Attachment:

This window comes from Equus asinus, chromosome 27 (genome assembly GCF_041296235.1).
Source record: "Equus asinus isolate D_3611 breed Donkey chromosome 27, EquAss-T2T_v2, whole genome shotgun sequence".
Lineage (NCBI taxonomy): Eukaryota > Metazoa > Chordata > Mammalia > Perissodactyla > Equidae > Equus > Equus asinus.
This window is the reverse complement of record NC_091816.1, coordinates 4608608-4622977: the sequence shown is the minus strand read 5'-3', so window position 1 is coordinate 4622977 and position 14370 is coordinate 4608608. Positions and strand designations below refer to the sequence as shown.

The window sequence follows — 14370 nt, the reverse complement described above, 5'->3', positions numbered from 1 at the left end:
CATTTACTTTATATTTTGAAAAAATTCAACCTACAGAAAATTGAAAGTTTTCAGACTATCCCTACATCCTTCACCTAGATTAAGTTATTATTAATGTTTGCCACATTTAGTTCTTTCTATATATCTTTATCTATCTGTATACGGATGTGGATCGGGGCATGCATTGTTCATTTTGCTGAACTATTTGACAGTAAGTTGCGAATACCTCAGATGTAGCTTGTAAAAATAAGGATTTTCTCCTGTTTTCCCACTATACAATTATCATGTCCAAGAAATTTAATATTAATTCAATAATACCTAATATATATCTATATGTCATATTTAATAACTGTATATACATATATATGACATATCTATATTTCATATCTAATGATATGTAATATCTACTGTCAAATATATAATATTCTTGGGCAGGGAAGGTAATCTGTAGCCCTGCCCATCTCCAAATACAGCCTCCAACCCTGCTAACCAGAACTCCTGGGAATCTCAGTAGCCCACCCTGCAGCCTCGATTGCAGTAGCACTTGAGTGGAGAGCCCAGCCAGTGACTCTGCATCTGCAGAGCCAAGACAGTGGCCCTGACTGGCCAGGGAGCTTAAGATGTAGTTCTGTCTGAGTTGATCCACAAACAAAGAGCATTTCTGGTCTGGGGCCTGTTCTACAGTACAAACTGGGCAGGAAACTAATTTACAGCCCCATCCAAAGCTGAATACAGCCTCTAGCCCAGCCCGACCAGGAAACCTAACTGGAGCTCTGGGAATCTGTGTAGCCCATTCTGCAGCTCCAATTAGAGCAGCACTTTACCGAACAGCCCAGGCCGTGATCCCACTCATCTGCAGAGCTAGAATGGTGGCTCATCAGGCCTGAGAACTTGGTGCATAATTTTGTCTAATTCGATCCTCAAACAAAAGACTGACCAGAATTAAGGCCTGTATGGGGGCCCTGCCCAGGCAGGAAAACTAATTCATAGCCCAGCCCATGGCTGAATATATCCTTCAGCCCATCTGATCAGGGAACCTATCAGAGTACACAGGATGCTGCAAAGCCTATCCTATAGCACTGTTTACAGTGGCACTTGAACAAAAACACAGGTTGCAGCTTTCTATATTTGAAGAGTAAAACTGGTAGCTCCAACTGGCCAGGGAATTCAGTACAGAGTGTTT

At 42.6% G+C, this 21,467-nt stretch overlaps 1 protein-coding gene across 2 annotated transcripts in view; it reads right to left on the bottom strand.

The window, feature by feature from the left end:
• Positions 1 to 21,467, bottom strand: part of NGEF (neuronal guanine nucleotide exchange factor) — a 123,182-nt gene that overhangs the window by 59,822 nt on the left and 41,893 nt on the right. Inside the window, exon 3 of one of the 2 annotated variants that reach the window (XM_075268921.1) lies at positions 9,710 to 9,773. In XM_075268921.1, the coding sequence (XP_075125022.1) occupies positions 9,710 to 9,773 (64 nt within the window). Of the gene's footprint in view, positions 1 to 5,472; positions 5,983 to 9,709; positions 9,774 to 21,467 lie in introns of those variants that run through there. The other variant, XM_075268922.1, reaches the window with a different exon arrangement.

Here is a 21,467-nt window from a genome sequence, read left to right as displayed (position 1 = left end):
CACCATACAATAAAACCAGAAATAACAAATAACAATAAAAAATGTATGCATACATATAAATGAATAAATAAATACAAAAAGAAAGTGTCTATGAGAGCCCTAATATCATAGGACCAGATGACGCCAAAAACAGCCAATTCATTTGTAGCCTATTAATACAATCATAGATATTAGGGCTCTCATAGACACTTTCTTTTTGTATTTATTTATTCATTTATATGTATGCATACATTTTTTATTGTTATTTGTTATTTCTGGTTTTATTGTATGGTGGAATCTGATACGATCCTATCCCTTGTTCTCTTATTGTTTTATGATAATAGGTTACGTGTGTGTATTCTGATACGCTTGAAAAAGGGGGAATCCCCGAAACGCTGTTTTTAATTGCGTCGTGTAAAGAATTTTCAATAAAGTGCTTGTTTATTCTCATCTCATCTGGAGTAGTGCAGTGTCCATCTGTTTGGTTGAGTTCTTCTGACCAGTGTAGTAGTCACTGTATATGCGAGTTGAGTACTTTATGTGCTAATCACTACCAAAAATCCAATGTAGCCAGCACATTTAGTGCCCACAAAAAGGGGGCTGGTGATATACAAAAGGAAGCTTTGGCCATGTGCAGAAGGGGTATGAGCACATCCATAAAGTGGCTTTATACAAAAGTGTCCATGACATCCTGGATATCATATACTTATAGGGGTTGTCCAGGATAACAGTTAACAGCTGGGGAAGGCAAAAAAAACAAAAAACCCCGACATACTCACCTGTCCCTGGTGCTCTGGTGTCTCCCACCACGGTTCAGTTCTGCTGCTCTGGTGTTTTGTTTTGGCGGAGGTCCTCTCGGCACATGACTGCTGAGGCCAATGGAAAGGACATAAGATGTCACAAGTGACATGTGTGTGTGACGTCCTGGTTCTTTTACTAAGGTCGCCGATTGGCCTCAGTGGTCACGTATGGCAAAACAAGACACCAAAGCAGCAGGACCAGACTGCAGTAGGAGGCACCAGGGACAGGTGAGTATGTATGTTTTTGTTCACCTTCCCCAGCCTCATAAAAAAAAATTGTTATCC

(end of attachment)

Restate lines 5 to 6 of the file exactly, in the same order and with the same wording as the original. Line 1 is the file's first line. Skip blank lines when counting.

The window sequence follows — 14370 nt, the reverse complement described above, 5'->3', positions numbered from 1 at the left end:
CATTTACTTTATATTTTGAAAAAATTCAACCTACAGAAAATTGAAAGTTTTCAGACTATCCCTACATCCTTCACCTAGATTAAGTTATTATTAATGTTTGCCACATTTAGTTCTTTCTATATATCTTTATCTATCTGTATACGGATGTGGATCGGGGCATGCATTGTTCATTTTGCTGAACTATTTGACAGTAAGTTGCGAATACCTCAGATGTAGCTTGTAAAAATAAGGATTTTCTCCTGTTTTCCCACTATACAATTATCATGTCCAAGAAATTTAATATTAATTCAATAATACCTAATATATATCTATATGTCATATTTAATAACTGTATATACATATATATGACATATCTATATTTCATATCTAATGATATGTAATATCTACTGTCAAATATATAATATTCTTGGGCAGGGAAGGTAATCTGTAGCCCTGCCCATCTCCAAATACAGCCTCCAACCCTGCTAACCAGAACTCCTGGGAATCTCAGTAGCCCACCCTGCAGCCTCGATTGCAGTAGCACTTGAGTGGAGAGCCCAGCCAGTGACTCTGCATCTGCAGAGCCAAGACAGTGGCCCTGACTGGCCAGGGAGCTTAAGATGTAGTTCTGTCTGAGTTGATCCACAAACAAAGAGCATTTCTGGTCTGGGGCCTGTTCTACAGTACAAACTGGGCAGGAAACTAATTTACAGCCCCATCCAAAGCTGAATACAGCCTCTAGCCCAGCCCGACCAGGAAACCTAACTGGAGCTCTGGGAATCTGTGTAGCCCATTCTGCAGCTCCAATTAGAGCAGCACTTTACCGAACAGCCCAGGCCGTGATCCCACTCATCTGCAGAGCTAGAATGGTGGCTCATCAGGCCTGAGAACTTGGTGCATAATTTTGTCTAATTCGATCCTCAAACAAAAGACTGACCAGAATTAAGGCCTGTATGGGGGCCCTGCCCAGGCAGGAAAACTAATTCATAGCCCAGCCCATGGCTGAATATATCCTTCAGCCCATCTGATCAGGGAACCTATCAGAGTACACAGGATGCTGCAAAGCCTATCCTATAGCACTGTTTACAGTGGCACTTGAACAAAAACACAGGTTGCAGCTTTCTATATTTGAAGAGTAAAACTGGTAGCTCCAACTGGCCAGGGAATTCAGTACAGAGTGTTT